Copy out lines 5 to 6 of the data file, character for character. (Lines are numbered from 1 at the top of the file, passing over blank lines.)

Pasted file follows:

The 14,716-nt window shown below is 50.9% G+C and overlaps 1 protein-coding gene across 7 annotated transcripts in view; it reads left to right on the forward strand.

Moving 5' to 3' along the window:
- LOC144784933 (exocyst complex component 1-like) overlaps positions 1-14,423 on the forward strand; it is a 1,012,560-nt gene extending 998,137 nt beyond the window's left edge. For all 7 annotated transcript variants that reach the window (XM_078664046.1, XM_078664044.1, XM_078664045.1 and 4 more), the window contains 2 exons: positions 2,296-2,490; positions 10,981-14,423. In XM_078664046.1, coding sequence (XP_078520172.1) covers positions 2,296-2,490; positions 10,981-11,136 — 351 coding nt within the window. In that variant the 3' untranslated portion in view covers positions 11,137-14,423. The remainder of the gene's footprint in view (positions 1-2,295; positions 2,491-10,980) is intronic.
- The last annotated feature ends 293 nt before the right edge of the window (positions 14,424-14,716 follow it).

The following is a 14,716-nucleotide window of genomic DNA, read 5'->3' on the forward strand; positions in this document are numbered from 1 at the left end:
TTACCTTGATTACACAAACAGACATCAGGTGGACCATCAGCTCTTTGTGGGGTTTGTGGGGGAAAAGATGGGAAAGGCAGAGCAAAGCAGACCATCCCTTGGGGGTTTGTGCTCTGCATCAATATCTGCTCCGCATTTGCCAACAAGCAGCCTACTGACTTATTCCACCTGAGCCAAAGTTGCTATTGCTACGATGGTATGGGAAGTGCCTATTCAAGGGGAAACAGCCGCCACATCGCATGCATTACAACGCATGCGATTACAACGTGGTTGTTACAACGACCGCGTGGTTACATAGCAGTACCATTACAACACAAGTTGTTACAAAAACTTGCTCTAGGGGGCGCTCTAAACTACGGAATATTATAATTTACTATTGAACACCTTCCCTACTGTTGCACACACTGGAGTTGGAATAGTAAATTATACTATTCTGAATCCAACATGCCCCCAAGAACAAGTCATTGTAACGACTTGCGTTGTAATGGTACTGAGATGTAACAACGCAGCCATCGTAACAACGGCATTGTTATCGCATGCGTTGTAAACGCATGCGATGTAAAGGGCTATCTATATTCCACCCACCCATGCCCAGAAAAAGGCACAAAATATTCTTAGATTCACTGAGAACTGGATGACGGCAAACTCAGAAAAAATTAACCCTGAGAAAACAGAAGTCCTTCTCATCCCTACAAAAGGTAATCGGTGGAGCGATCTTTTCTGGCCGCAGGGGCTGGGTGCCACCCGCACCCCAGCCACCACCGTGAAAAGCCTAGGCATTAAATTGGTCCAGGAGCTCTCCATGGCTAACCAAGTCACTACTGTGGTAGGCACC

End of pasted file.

The following is a 14,716-nucleotide window of genomic DNA, read 5'->3' on the forward strand; positions in this document are numbered from 1 at the left end:
TTACCTTGATTACACAAACAGACATCAGGTGGACCATCAGCTCTTTGTGGGGTTTGTGGGGGAAAAGATGGGAAAGGCAGAGCAAAGCAGACCATCCCTTGGGGGTTTGTGCTCTGCATCAATATCTGCTCCGCATTTGCCAACAAGCAGCCTACTGACTTATTCCACCTGAGCCAAAGTTGCTATTGCTACGATGGTATGGGAAGTGCCTATTCAAGGGGAAACAGCCGCCACATCGCATGCATTACAACGCATGCGATTACAACGTGGTTGTTACAACGACCGCGTGGTTACATAGCAGTACCATTACAACACAAGTTGTTACAAAAACTTGCTCTAGGGGGCGCTCTAAACTACGGAATATTATAATTTACTATTGAACACCTTCCCTACTGTTGCACACACTGGAGTTGGAATAGTAAATTATACTATTCTGAATCCAACATGCCCCCAAGAACAAGTCATTGTAACGACTTGCGTTGTAATGGTACTGAGATGTAACAACGCAGCCATCGTAACAACGGCATTGTTATCGCATGCGTTGTAAACGCATGCGATGTAAAGGGCTATCTATATTCCACCCACCCATGCCCAGAAAAAGGCACAAAATATTCTTAGATTCACTGAGAACTGGATGACGGCAAACTCAGAAAAAATTAACCCTGAGAAAACAGAAGTCCTTCTCATCCCTACAAAAGGTAATCGGTGGAGCGATCTTTTCTGGCCGCAGGGGCTGGGTGCCACCCGCACCCCAGCCACCACCGTGAAAAGCCTAGGCATTAAATTGGTCCAGGAGCTCTCCATGGCTAACCAAGTCACTACTGTGGTAGGCACC